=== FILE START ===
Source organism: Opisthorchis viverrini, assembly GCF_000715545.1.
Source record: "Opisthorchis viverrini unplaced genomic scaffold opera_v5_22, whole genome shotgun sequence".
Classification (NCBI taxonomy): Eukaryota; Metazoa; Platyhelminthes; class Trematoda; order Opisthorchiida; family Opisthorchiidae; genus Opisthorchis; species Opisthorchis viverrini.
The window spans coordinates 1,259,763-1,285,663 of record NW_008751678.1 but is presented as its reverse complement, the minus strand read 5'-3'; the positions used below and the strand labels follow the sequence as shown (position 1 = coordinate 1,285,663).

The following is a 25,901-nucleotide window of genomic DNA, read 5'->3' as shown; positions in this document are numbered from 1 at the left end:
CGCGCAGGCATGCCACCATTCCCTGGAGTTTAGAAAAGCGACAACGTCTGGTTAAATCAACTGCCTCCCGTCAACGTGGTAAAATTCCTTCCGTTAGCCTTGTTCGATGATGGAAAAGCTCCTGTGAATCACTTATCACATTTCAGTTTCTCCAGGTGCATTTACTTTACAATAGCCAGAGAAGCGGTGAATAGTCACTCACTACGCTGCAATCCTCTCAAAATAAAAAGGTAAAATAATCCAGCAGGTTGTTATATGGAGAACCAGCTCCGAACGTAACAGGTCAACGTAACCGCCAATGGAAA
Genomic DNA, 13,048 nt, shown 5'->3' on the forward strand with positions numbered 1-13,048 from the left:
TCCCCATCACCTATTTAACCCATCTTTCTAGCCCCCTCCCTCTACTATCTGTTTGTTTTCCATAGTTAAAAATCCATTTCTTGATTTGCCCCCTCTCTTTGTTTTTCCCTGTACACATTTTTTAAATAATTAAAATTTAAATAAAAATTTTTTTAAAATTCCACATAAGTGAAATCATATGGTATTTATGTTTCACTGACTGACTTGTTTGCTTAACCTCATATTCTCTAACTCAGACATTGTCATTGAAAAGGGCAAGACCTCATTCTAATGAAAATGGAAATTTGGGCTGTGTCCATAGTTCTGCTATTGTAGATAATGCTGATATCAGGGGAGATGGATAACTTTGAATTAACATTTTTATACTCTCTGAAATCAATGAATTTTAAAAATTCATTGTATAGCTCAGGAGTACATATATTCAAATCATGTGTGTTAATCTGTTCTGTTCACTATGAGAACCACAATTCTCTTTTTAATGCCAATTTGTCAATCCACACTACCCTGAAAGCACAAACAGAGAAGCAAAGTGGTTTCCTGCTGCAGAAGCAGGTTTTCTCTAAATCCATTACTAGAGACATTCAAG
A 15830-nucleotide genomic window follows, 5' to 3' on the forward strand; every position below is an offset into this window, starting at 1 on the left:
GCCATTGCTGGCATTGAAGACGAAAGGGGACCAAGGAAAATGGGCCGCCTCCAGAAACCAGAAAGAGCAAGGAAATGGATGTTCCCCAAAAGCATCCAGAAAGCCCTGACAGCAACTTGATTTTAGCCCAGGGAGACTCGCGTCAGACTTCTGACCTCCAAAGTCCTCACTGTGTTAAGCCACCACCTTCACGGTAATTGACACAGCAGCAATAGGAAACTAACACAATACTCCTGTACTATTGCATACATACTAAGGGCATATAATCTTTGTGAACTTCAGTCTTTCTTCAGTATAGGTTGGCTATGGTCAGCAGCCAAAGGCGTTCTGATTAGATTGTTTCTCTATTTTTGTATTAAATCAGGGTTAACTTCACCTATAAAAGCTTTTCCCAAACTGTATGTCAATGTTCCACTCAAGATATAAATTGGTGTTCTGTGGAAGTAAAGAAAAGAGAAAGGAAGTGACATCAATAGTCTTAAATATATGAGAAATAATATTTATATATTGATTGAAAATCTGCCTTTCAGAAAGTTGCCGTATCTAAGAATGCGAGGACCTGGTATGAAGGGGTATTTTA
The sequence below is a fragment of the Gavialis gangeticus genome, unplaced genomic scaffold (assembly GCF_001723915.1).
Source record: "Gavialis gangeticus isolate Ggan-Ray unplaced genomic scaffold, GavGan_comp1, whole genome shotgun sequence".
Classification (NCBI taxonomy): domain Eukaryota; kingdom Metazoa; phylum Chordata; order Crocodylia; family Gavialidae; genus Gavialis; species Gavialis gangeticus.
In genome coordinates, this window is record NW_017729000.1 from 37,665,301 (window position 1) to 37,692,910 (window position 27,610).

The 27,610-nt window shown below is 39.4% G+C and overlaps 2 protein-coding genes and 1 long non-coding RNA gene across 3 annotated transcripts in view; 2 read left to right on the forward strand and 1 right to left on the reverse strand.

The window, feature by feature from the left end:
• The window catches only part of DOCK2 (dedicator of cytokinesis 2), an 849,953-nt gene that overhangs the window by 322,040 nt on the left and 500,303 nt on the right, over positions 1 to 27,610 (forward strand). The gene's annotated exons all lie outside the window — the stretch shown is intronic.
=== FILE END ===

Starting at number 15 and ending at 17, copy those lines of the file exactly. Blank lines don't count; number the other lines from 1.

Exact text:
The 27,610-nt window shown below is 39.4% G+C and overlaps 2 protein-coding genes and 1 long non-coding RNA gene across 3 annotated transcripts in view; 2 read left to right on the forward strand and 1 right to left on the reverse strand.

The window, feature by feature from the left end:
• The window catches only part of DOCK2 (dedicator of cytokinesis 2), an 849,953-nt gene that overhangs the window by 322,040 nt on the left and 500,303 nt on the right, over positions 1 to 27,610 (forward strand). The gene's annotated exons all lie outside the window — the stretch shown is intronic.